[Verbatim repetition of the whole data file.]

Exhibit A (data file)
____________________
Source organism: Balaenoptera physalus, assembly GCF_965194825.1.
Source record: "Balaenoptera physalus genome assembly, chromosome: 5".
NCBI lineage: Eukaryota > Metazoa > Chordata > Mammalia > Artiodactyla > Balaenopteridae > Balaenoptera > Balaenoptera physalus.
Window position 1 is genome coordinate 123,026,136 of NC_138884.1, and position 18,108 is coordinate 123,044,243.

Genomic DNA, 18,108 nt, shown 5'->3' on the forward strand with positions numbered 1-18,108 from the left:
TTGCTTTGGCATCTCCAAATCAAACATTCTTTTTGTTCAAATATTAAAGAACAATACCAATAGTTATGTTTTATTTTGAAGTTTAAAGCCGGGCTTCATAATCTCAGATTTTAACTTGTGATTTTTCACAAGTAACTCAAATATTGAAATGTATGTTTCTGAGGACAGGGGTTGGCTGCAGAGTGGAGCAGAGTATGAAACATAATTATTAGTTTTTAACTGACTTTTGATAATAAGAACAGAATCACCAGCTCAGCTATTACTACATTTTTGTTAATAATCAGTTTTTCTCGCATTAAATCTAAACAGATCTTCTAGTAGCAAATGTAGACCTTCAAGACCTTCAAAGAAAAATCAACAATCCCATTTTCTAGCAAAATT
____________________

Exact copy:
Source organism: Balaenoptera physalus, assembly GCF_965194825.1.
Source record: "Balaenoptera physalus genome assembly, chromosome: 5".
NCBI lineage: Eukaryota > Metazoa > Chordata > Mammalia > Artiodactyla > Balaenopteridae > Balaenoptera > Balaenoptera physalus.
Window position 1 is genome coordinate 123,026,136 of NC_138884.1, and position 18,108 is coordinate 123,044,243.

Genomic DNA, 18,108 nt, shown 5'->3' on the forward strand with positions numbered 1-18,108 from the left:
TTGCTTTGGCATCTCCAAATCAAACATTCTTTTTGTTCAAATATTAAAGAACAATACCAATAGTTATGTTTTATTTTGAAGTTTAAAGCCGGGCTTCATAATCTCAGATTTTAACTTGTGATTTTTCACAAGTAACTCAAATATTGAAATGTATGTTTCTGAGGACAGGGGTTGGCTGCAGAGTGGAGCAGAGTATGAAACATAATTATTAGTTTTTAACTGACTTTTGATAATAAGAACAGAATCACCAGCTCAGCTATTACTACATTTTTGTTAATAATCAGTTTTTCTCGCATTAAATCTAAACAGATCTTCTAGTAGCAAATGTAGACCTTCAAGACCTTCAAAGAAAAATCAACAATCCCATTTTCTAGCAAAATT